He is half Scandinavian, half Jewish. His mother is Joan Krystosek Kors, a former model.
Designer, Born August 9, 1959, Karl Anderson, Jr. was raised on New York’s Long Island. As a toddler, Kors worked as a model, appearing in national campaigns for products such as toilet paper and Lucky Charms cereal. Kors’ biological parents split when he was quite young, and he got his new name at age 5 when his mother married businessman Bill Kors. My mother said, “You’re getting a new last name, so why don’t you pick a new first name?” Kors said. He chose Michael as his first name and his second-favorite, David, as his middle name. His mother also allowed him to design her wedding dress. Kors, already a fashion addict, was thrilled with the prospect.
He had two aims as a child, to be a movie star or a fashion designer. He describes himself not only as a child, but as a companion to his mother, a former Revlon model and shopaholic, who brought him up alone. At 4 years old, he modeled in cereal commercials and by the time he was a teenager, he was taking the train to Manhattan to study acting. His grandparents would show him beautiful fabrics and show him the difference between quality and not. As a child he studied the fashion sketches in the New York Times newspaper.
From their suburban home in Merrick, New York, Kors scavenged every bit of fashion intelligence he could gather. “I practically hyperventilated every month when Vogue arrived, and I loved shopping,” he said. Kors moved to New York City in the 1970s to attend the Fashion Institute of Technology. He loved the city more than the school, however, and dropped out after two semesters. In 1978, Kors went to work at the French boutique Lothar’s, which allowed him to design and merchandise his first fashion collection. The well-received collection generated enough interest that Kors was able to start his own fashion line. Michael Kors Women’s Collection launched in May 1981, and was sold in the high-end department stores Bergdorf Goodman and Saks Fifth Avenue.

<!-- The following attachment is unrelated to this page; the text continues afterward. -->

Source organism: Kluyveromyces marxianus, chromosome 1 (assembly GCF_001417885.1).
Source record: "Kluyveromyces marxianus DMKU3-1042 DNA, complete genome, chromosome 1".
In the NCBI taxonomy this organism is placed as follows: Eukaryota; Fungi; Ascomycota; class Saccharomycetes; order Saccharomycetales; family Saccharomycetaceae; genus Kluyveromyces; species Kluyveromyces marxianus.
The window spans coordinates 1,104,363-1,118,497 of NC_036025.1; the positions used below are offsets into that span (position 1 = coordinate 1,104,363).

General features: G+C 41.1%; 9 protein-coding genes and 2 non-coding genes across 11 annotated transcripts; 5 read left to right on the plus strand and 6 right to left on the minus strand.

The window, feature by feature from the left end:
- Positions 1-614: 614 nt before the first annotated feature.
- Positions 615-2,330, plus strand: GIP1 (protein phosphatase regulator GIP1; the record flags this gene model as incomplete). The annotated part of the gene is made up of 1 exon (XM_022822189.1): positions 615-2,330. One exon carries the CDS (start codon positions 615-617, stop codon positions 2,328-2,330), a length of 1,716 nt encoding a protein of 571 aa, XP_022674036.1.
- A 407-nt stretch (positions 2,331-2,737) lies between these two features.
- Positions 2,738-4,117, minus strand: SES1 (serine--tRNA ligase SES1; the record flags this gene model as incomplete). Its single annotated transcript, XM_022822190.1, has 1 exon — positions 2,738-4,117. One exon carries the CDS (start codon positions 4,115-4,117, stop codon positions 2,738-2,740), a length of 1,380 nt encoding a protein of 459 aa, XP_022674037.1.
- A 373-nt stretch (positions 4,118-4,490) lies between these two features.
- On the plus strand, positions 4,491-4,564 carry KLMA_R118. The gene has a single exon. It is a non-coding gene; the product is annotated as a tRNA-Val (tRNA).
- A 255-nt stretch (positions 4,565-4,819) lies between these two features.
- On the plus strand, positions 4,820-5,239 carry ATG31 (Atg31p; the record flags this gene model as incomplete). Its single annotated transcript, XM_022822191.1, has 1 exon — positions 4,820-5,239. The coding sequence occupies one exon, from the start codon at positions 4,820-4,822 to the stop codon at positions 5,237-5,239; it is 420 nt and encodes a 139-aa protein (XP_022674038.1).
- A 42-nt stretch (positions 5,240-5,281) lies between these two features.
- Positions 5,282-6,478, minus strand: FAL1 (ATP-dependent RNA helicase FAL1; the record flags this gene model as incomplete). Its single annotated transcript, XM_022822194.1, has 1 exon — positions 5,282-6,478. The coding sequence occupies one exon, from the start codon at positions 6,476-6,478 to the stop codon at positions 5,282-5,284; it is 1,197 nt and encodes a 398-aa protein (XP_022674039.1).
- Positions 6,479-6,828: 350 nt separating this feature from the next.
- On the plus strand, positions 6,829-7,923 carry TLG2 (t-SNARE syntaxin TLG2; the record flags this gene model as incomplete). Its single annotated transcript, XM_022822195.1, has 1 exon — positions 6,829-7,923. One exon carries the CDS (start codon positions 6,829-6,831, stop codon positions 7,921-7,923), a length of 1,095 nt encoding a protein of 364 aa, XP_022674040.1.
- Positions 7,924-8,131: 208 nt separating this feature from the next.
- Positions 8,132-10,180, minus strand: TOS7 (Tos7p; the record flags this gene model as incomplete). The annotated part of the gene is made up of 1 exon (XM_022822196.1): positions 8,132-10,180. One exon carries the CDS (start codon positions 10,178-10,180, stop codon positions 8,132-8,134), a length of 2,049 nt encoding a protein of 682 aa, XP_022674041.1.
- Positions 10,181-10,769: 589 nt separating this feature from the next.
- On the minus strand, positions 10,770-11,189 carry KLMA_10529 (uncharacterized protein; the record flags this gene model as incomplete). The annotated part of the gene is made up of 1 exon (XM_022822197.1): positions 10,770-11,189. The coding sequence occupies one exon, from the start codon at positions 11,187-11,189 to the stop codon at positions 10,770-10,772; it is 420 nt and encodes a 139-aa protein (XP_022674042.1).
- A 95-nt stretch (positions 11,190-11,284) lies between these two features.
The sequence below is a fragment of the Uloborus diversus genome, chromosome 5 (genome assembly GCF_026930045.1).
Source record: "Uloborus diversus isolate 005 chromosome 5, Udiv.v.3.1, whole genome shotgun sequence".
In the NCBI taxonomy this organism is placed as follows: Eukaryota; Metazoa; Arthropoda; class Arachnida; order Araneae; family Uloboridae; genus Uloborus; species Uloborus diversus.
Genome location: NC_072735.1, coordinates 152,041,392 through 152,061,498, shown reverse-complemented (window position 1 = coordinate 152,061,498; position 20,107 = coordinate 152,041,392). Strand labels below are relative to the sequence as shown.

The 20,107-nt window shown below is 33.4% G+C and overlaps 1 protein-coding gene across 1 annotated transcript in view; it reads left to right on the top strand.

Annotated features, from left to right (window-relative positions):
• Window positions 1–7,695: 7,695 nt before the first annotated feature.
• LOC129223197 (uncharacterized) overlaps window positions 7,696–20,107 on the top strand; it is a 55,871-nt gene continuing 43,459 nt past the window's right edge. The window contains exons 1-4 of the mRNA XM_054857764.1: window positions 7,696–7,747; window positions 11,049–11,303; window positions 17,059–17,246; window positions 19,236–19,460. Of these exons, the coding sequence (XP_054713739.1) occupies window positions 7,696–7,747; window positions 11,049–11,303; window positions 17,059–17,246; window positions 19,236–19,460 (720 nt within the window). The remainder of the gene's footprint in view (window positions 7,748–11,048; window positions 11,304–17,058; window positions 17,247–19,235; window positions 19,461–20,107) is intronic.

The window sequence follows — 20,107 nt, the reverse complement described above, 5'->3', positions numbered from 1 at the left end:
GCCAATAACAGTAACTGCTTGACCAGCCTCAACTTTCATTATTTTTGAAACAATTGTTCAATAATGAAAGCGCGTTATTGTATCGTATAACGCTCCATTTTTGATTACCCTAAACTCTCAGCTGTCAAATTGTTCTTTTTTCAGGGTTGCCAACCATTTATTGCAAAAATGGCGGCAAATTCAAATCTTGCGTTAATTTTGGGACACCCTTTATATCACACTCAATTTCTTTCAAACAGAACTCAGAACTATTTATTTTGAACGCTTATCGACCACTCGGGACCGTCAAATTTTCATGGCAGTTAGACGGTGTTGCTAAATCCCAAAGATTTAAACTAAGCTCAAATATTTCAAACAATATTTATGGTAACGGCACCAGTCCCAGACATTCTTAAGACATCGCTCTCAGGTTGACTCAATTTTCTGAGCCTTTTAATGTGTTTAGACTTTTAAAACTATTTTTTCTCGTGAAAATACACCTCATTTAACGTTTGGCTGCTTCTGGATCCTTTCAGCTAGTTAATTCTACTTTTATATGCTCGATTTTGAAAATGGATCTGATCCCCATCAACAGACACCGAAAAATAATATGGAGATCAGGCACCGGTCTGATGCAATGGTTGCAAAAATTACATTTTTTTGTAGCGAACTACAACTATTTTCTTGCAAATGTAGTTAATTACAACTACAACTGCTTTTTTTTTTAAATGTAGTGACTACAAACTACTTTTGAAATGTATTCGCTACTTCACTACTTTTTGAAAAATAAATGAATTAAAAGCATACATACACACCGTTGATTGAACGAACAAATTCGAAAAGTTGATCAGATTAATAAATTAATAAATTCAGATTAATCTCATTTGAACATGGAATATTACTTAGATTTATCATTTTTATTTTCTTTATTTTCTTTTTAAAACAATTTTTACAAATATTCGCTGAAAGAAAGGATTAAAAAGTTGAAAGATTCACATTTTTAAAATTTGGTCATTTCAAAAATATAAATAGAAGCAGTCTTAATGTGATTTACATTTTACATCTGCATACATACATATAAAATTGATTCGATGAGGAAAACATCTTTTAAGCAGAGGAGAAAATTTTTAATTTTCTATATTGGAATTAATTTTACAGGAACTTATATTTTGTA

Kors’ simple, elegantly tailored clothing and his charmingly persuasive sales techniques proved to be a winning combination. Kors traveled across the United States for small fashion shows at private homes, known as “trunk shows.” When he was 23, he convinced the formidable fashion editor Anna Wintour - then of New York magazine, now the editor of Vogue– to view his collection. The glitzy Madison Avenue showrooms he would later have were still a long way off. Kors displayed the collection laid out on his bed in his apartment. From these humble beginnings, he soon picked up celebrity fans like Barbara Walters and earned awards for his designs.
In 1990, however, Kors’ company was forced to reorganize under Chapter 11 bankruptcy with debts reportedly totaling $1.4 million. After getting back on his feet, Kors launched KORS Michael Kors, a lower-priced line. The designer emerged out of bankruptcy shortly after and in 1997 was recruited by French luxury-goods giant LVMH Moet Hennessey Louis Vuitton to design the Celine brand a French fashion house. In the six years he held that position, he continued to expand his own brand, launching menswear, accessory and perfume lines. In 2003, Sportswear Holdings, run by private investors Silas Chou and Lawrence Stroll, who had propelled Tommy Hilfiger’s expansion and eventual initial public offering, acquiring a majority stake in Michael Kors’s company. They hired John Idol, a former chief executive at Anne Klein, and embarked on a plan to...